LENGTH: 1 mile one-way
ELEVATION: 3300' - 3290'
GETTING THERE:From Phoenix, travel north on Interstate 17 to the Camp Verde exit 287. Head 10 miles east on State Route 260 toward Cottonwood and Jerome. When SR260 intersects with Main St./State Rt. 89A/Historic 89A, take a left. When State Rt. 89A separates at the light, stay on Main St./Historic 89A to get to Old Town. Continue through Old Town to where the road makes a sharp left turn just past Yavapai Street. Look for the “Gateway to the Verde River” archway and park in the lot on the right at 1101 N. Main Street.
INFO: Sedona Verde Valley Tourism Council
Monday, January 26, 2015
LIME KILN-BILL ENSIGN TRAILS
The Lime Kiln Trail is a reclaimed wagon road that was originally used from the 1890s thru the early 1900s to transport building materials and market goods between Cottonwood and Sedona. Today, the 15-mile-long route serves as a recreational trail for hikers, equestrians and mountain bikers anchored by Dead Horse Ranch State park in the west and and Red Rock State Park in the east. Named for a kiln built in the 1880s to produce mortar for the construction of several homes in Cottonwood area, the trail wanders through a landscape of limestone-layered rock formations dotted with Crucifixion thorn, juniper and beavertail cacti with impressive views of the mining town of Jerome, Mingus and Woodchute Mountains and Sedona's House Mountain volcano. Multiple access points and connecting trails provide dozens of day hike and backpack options. One to try is an out-and-back circuit using the Lime Kiln and Bill Ensign trails. Beginning from the Lagoon trailhead at DHRSP, this trip passes by the kiln site where interested hikers can take a short spur trail to the crumbling remains. At the 1.7-mile point, turn right at the Bill Ensign junction and hike 1.5 miles through high desert terrain skirting the boundary of the Verde Valley Botanical Area--a preserve established to protect the endangered Arizona Cliffrose. The trail culminates at a high point overlooking a riparian corridor of willows and cottonwoods along the Verde River.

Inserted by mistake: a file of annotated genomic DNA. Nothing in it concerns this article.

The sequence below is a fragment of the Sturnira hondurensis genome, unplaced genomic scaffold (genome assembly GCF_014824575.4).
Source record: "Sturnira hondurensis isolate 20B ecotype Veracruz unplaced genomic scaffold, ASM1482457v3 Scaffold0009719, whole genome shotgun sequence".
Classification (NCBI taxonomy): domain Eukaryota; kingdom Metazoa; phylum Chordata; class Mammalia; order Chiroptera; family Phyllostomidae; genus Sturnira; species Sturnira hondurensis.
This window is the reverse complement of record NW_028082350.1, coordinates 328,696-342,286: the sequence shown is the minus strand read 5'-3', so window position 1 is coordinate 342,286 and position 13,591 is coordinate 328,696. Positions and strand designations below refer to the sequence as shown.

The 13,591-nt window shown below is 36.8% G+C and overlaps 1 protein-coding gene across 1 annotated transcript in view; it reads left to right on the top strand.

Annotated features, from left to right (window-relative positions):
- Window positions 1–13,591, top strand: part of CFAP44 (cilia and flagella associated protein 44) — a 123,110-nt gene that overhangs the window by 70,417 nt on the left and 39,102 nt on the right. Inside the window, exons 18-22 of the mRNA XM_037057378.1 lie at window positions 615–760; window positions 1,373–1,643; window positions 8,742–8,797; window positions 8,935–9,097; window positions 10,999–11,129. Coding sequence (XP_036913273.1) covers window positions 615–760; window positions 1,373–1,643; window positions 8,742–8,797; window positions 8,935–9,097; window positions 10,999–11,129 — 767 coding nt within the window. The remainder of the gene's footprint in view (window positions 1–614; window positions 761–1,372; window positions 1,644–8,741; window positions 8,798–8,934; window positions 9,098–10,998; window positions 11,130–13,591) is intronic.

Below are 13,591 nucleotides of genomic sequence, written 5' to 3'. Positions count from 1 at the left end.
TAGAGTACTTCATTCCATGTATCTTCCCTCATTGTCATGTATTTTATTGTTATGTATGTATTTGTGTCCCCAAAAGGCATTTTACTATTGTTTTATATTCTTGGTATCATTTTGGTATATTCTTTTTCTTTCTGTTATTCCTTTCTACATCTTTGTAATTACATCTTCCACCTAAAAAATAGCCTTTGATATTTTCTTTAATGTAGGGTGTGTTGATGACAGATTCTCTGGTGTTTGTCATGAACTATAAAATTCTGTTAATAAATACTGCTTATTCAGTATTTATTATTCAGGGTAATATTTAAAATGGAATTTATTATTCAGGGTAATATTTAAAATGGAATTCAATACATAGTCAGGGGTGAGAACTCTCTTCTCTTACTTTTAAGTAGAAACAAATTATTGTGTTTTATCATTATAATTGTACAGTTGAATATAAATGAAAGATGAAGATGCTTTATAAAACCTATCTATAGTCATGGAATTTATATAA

LENGTH: 7.5 miles (as described here)
ELEVATION: 3,300' – 3,590'
FEE: $7 daily fee per vehicle
FACILITIES: restrooms, camp sites, cabins, picnic ramadas, fishing
Dead Horse Ranch State Park
From Interstate 17 go north to State Route 260 exit 287 and head west toward Cottonwood. Continue 11 miles to Main Street in Cottonwood (Hwy 89A) and turn left. Continue through Cottonwood on Main Street, turn right on 10th Street and follow the signs to the park.
Lime Kiln-Bill Ensign: